Every data engineer must develop an understanding of the bias and variance tradeoff in machine learning (ML).

ML is used in more applications every day. Speech and image recognition, fraud detection, chatbots, and generative AI, are now commonplace uses of this technology. The growing use of ML is bringing the intricacies of how machine learning algorithms work out of specialized labs and into the mainstream of information technology.

Machine learning models cannot be a black box. Data engineers and users of large data sets must understand how to create and evaluate various algorithms and learning requirements when building and evaluating their ML models. Bias and variance in machine learning affect the overall accuracy of any model, trust in its outputs and outcomes, and its capacity to train machines to learn.

In this article, we will discuss what bias and variance in machine learning are. We will also touch on how to deal with the bias and variance tradeoff in developing useful algorithms for your ML applications.

*(New to ML? Read our **ML vs AI explainer**.)*

## Bias vs. variance, and the tradeoff

Bias and variance are two sources of error in predictive models. Getting the right balance between the bias and variance tradeoff is fundamental to effective machine learning algorithms. Here is a quick explanation of these concepts:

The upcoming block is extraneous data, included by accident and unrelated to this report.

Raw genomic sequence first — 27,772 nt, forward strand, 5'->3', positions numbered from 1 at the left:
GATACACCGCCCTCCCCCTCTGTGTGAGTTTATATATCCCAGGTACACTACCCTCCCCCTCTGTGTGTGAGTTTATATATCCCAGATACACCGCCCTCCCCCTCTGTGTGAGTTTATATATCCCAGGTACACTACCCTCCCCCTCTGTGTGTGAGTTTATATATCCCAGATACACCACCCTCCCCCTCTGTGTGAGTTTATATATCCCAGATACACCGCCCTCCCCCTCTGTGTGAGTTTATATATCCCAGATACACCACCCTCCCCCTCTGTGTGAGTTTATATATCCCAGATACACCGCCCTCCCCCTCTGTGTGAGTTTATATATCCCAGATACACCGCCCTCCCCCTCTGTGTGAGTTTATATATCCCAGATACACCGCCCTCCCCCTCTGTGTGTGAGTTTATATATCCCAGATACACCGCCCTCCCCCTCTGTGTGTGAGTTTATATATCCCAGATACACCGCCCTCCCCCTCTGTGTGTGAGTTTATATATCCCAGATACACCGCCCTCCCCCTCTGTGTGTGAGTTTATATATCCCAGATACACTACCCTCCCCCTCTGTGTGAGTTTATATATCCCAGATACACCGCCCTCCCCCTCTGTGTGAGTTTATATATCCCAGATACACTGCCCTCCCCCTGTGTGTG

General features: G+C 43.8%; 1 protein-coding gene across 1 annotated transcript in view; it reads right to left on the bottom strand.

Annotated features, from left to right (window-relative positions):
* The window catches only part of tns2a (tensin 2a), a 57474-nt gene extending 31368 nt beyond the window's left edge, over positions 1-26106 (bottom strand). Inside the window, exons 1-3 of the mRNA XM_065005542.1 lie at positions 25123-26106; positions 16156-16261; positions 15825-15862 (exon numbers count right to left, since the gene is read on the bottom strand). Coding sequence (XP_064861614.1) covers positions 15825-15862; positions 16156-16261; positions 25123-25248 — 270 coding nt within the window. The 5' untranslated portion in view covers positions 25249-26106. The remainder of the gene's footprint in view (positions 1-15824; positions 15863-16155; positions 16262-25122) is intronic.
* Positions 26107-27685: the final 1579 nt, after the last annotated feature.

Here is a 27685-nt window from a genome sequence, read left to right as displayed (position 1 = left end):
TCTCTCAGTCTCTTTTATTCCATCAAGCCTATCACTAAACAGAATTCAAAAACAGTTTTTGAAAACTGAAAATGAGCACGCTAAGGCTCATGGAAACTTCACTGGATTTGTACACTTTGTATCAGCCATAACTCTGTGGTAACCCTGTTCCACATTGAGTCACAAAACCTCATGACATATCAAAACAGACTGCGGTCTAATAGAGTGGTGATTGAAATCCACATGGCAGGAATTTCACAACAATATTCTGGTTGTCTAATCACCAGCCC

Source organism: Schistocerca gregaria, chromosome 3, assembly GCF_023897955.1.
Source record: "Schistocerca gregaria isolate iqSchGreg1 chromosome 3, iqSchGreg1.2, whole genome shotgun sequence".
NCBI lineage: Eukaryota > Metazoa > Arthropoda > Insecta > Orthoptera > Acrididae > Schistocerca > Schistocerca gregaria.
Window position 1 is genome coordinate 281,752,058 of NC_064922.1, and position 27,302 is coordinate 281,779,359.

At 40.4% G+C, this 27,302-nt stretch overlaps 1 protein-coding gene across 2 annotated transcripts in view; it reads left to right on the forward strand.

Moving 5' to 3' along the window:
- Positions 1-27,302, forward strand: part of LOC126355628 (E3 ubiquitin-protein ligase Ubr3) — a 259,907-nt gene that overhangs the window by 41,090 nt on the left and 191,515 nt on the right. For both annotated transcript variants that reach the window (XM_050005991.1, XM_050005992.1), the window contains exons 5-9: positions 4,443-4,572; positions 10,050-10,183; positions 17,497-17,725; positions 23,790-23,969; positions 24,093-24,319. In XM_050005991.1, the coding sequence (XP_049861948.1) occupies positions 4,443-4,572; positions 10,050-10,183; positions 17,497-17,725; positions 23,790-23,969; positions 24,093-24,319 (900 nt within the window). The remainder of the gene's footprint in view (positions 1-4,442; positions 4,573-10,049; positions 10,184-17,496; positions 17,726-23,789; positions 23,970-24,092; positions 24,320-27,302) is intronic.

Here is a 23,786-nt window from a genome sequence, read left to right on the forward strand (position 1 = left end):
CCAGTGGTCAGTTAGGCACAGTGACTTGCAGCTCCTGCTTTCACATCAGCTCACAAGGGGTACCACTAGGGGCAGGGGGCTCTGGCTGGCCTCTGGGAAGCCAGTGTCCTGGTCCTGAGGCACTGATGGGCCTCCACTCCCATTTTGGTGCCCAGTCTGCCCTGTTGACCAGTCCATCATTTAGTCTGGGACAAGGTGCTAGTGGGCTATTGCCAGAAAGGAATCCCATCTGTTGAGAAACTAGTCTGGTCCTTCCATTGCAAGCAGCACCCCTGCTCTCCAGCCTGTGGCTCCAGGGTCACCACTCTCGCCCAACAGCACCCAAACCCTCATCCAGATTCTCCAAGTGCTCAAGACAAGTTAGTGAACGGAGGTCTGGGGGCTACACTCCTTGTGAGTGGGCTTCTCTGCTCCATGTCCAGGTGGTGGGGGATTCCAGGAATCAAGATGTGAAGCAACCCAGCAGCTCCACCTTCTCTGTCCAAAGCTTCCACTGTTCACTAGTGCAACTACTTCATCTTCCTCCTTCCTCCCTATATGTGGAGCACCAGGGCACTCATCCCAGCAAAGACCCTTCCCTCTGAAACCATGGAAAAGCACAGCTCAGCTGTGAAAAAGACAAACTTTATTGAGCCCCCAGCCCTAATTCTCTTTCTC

**Bias.**Bias refers to error caused by a model for solving complex problems that is over simplified, makes significant assumptions, and misses important relationships in your data.**Variance.**Variance is an error caused by an algorithm that is too sensitive to fluctuations in data, creating an overly complex model that sees patterns in data that are actually just randomness.**Bias–variance tradeoff.**Minimizing errors caused by oversimplification and excessive complication requires finding the right balance or tradeoff between the two.

## What is bias in machine learning?

Bias in ML is sometimes called the “too simple” problem. Bias is considered a systematic error that occurs in the machine learning model itself due to incorrect assumptions in the ML process.

Technically, we can define bias as the error between average model prediction and the ground truth. Moreover, it describes how well the model matches the training data set:

**High bias.**A model with a higher bias would not match the data set closely.**Low bias.**A low bias model will closely match the training data set.

Characteristics of a high bias model include:

- Failure to capture proper data trends
- Potential towards underfitting
- More generalized/overly simplified
- High error rate

## What is variance in machine learning?

Variance in machine learning is sometimes called the “too sensitive” problem. Variance in ML refers to the changes in the model when using different portions of the training data set.